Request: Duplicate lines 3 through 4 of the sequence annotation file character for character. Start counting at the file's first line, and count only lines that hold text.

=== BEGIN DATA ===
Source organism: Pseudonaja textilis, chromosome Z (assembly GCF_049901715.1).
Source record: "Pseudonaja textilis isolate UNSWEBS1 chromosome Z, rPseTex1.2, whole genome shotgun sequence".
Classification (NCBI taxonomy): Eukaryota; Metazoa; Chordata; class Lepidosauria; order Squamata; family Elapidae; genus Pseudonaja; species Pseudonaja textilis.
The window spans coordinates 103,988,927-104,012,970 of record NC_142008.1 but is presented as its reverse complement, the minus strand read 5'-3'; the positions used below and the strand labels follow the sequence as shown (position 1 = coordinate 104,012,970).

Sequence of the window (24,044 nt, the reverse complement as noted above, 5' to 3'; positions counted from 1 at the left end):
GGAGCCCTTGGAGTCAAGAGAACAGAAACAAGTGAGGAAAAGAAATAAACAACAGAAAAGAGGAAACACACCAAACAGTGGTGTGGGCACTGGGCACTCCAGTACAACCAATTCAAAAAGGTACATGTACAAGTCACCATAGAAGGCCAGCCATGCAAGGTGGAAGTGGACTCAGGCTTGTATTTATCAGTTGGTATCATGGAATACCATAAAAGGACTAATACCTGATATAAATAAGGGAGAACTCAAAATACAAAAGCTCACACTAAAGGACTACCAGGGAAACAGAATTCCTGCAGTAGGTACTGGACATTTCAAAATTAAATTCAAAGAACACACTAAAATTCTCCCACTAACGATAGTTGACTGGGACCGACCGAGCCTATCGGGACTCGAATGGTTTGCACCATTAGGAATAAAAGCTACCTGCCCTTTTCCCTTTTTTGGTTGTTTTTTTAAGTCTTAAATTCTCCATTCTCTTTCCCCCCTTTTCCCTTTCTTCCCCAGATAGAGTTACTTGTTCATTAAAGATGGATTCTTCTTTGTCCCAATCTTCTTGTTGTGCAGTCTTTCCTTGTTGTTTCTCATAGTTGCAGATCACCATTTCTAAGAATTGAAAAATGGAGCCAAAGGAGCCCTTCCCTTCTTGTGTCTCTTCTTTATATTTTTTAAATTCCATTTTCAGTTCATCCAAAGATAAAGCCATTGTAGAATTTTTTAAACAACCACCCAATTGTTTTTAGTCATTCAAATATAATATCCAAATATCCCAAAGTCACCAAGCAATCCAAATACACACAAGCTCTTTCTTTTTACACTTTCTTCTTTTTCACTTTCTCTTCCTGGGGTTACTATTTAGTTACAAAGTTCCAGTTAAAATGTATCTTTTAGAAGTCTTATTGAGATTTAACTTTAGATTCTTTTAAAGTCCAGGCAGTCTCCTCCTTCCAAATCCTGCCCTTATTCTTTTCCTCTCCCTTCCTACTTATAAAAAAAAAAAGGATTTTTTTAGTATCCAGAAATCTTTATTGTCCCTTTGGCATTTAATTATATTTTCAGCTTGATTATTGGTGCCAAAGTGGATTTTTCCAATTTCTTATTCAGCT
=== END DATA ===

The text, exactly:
Classification (NCBI taxonomy): Eukaryota; Metazoa; Chordata; class Lepidosauria; order Squamata; family Elapidae; genus Pseudonaja; species Pseudonaja textilis.
The window spans coordinates 103,988,927-104,012,970 of record NC_142008.1 but is presented as its reverse complement, the minus strand read 5'-3'; the positions used below and the strand labels follow the sequence as shown (position 1 = coordinate 104,012,970).